Saturday, July 26, 2008

Timpa No Go Us

I've never hiked to the top of Timpanogos.

I've always wanted to -- I've lived at her feet my whole life. It's just never happened. But this morning, I awoke at 5:00am so that I could make it happen. Yesterday, in fact, I gathered all the necessary (and superfluous) preparations -- fruits, nuts, food, water and a slightly earlier bed-time. But...

...every once in so often, I'm reminded that I'm human -- that despite my strongest intentions, I may not be able to always do everything I want. This morning was one of those "so oftens." I felt queasy on my way down the stairs to the grassy knoll (our ward's official meeting spot for all activities), but thought it would go away. It didn't. A few blocks out, I made Jason pull over and I... to euphemize the act... made an addendum to the gutter.

Hindsight says I should have just gone back home... but I truly did feel better. Anyway, we made it up to the mountain... and las cosas que viven adentro querrĂ­an escaparles. Escaparon.

And so, we had to come back home. I'm glad everyone was willing to drive me home and sacrifice their hike -- though I feel pretty darn lame about it. They dropped me off and did a different hike.

On the positive side: it's beautiful up there. It felt great to breathe the mountain air. Now I have a greater desire to hike to the top.

So, I've still never hiked to the top of Timpanogos.

Here's us not hiking:

And here's my niece -- just because she's cute:

Saturday, July 5, 2008

Two Good Books

Recently, I finished reading two good books: David Copperfield by Charles Dickens two Sundays ago, and the seventh Harry Potter yesterday. (As a side note about the Harry Potter books: I've met a third person who refuses to read the books out of "principle." The principle seems to be simple stubbornness, though some argue literary quality; all seem to eschew bandwagonness.)

I'd like to try a technique I learned from past English classes by comparing and contrasting the two books:

Analyzing the data from this comparison, you will probably reach the same conclusion I have: the days between August 2006 and June 2008 had less hours than the now-typical 24 we've been experiencing for the past couple weeks. That's why it took me so long to finish David Copperfield. In some ways, I feel like I was reading in real-time as David grew up :)

But it seems silly to me to compare the two books. Yes, they're both British, take place in London, involve a crummy-step-parented orphan boy who can make things magically disappear. But beyond that, I see little resemblance. They don't even have the same name!

Comparisons aside, I enjoyed both of them thoroughly. I recommend the Potter books as good, easy entertainment–they're fun. And I recommend Copperfield as good, laborious entertainment. As I've written before, I enjoy boring things–though "boring" is perhaps the wrong term: quiet, unpretentious, slow are probably more apt adjectives. David Copperfield was definitely that, loaded with details of surroundings, situations, people and thoughts, it's the kind of book you can leave to the dust, then pick up and continue a few weeks later.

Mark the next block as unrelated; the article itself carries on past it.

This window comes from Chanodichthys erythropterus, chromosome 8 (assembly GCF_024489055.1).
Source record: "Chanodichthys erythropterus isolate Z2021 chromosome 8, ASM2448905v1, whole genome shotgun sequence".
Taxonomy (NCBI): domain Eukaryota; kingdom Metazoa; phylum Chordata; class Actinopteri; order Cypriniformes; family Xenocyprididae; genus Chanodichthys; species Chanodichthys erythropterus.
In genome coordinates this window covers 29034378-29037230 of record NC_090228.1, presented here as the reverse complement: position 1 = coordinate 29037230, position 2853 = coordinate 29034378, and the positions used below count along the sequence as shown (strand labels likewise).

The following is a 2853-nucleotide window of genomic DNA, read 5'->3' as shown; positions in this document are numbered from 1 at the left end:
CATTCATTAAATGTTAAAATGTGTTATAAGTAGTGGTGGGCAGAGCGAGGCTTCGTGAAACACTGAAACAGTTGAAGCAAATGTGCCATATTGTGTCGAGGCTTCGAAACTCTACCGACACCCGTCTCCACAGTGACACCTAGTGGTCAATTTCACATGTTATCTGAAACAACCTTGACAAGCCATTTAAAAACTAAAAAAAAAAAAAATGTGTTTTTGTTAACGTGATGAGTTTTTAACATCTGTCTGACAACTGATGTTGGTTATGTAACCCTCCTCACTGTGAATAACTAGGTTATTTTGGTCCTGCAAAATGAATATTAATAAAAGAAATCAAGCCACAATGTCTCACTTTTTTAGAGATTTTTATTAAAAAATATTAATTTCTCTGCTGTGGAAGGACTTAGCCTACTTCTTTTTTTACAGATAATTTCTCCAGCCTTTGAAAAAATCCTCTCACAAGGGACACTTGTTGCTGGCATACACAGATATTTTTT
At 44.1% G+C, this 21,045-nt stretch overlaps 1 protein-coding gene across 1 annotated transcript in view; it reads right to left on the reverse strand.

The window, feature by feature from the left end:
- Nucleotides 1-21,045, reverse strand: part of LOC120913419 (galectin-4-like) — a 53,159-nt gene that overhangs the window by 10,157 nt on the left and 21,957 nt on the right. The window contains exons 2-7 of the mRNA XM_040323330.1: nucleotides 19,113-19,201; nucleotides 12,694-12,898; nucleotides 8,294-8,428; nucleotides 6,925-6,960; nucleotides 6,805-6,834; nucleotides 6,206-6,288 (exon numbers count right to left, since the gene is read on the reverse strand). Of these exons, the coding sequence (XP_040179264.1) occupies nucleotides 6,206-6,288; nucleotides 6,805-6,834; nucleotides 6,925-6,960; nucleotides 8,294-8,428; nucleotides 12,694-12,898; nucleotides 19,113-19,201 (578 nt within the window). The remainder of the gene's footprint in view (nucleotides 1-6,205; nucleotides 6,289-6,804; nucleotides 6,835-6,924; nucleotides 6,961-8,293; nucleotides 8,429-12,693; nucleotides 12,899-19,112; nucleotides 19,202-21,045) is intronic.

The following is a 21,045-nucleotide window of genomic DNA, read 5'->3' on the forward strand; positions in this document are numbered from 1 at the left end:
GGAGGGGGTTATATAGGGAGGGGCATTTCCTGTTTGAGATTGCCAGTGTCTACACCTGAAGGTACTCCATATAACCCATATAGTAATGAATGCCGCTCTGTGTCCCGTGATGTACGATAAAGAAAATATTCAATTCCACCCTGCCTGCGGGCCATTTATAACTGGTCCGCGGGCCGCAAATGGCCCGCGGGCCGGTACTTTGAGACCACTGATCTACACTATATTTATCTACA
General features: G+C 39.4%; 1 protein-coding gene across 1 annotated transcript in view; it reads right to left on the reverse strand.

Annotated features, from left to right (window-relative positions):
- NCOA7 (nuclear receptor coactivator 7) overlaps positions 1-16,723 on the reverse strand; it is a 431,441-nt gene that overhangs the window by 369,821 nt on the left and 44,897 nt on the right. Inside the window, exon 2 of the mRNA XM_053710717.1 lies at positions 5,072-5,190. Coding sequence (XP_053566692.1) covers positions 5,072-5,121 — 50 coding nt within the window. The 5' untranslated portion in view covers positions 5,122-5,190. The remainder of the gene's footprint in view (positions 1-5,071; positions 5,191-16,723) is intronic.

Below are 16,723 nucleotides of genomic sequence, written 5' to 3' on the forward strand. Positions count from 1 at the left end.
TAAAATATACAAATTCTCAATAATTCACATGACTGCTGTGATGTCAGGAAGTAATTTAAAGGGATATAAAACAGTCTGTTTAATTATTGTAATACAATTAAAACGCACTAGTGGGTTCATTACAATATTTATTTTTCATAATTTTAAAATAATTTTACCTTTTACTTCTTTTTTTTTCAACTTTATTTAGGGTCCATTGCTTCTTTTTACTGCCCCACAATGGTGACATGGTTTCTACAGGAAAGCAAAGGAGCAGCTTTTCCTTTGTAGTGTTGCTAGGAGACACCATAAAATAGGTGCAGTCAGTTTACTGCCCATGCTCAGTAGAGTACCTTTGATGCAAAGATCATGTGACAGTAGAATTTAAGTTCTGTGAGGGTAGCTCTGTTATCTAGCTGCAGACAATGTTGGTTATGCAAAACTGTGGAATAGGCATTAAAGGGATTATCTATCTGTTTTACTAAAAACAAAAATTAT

Dickens is also a lot more thoughtful... less Roman, more Greek. Here are a few of my favorite gems:

From the financially unsound Mr. Micawber: "My advice is, never do to-morrow what you can do to-day. Procrastination is the thief of time; -- collar him."

David reflecting on his own life:
"I have never believed it possible that any natural or improved ability can claim immunity from the companionship of the steady, plain, hard-working qualities, and hope to gain its end. There is no such thing as such fulfillment on this earth. Some happy talent, and some fortunate opportunity, may form the two sides of the ladder on which some men mount, but the rounds of that ladder must be made of stuff to stand wear and tear; and there is no substitute for thorough-going, ardent, and sincere earnestness. Never to put one hand to anything, on which I could throw my whole self, and never to affect depreciation of my work, whatever it was, I find, now, to have been my golden rules."

And his descriptions about loving the women he loved at various times are spot-on. This one, in which David has built up the courage to give flowers to Dora, can be likened to asking a girl out on a date: "I had had an intention of saying (and had been studying the best form of words for three miles) that I thought them beautiful before I saw them so near her. But I could n't manage it. She was too bewildering. To see her lay the flowers against her little dimpled chin, was to lose all presence of mind and power of language in feeble ecstasy. I wonder I did n't say, 'Kill me, if you have a heart, Miss Mills. Let me die here!'"

Thank heavens for good books!

I know I don't really read wordy posts, and I don't expect anyone else to, so here's another picture to look at. I took it at the parade yesterday: